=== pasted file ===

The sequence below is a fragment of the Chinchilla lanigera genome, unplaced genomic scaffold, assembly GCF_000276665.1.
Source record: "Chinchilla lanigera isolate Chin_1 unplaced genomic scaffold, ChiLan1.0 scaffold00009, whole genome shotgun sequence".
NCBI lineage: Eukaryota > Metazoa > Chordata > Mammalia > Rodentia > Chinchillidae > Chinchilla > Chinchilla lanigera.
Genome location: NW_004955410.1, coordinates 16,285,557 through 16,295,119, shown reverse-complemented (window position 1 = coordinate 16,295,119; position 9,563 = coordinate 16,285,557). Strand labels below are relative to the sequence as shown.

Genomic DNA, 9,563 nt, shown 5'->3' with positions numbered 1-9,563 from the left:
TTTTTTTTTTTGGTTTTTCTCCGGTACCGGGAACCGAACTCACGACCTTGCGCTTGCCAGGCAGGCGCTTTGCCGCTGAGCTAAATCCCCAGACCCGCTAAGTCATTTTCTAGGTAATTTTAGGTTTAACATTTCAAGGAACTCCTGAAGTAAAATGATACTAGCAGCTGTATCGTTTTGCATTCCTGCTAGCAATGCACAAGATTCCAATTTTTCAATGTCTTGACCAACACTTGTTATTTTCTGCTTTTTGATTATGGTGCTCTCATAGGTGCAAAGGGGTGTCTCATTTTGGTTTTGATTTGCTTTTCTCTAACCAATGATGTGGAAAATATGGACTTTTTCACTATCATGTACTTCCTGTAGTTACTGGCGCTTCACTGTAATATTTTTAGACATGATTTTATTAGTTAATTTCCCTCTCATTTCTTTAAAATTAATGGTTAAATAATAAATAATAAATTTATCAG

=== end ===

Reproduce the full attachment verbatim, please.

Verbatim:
The sequence below is a fragment of the Chinchilla lanigera genome, unplaced genomic scaffold, assembly GCF_000276665.1.
Source record: "Chinchilla lanigera isolate Chin_1 unplaced genomic scaffold, ChiLan1.0 scaffold00009, whole genome shotgun sequence".
NCBI lineage: Eukaryota > Metazoa > Chordata > Mammalia > Rodentia > Chinchillidae > Chinchilla > Chinchilla lanigera.
Genome location: NW_004955410.1, coordinates 16,285,557 through 16,295,119, shown reverse-complemented (window position 1 = coordinate 16,295,119; position 9,563 = coordinate 16,285,557). Strand labels below are relative to the sequence as shown.

Genomic DNA, 9,563 nt, shown 5'->3' with positions numbered 1-9,563 from the left:
TTTTTTTTTTTGGTTTTTCTCCGGTACCGGGAACCGAACTCACGACCTTGCGCTTGCCAGGCAGGCGCTTTGCCGCTGAGCTAAATCCCCAGACCCGCTAAGTCATTTTCTAGGTAATTTTAGGTTTAACATTTCAAGGAACTCCTGAAGTAAAATGATACTAGCAGCTGTATCGTTTTGCATTCCTGCTAGCAATGCACAAGATTCCAATTTTTCAATGTCTTGACCAACACTTGTTATTTTCTGCTTTTTGATTATGGTGCTCTCATAGGTGCAAAGGGGTGTCTCATTTTGGTTTTGATTTGCTTTTCTCTAACCAATGATGTGGAAAATATGGACTTTTTCACTATCATGTACTTCCTGTAGTTACTGGCGCTTCACTGTAATATTTTTAGACATGATTTTATTAGTTAATTTCCCTCTCATTTCTTTAAAATTAATGGTTAAATAATAAATAATAAATTTATCAG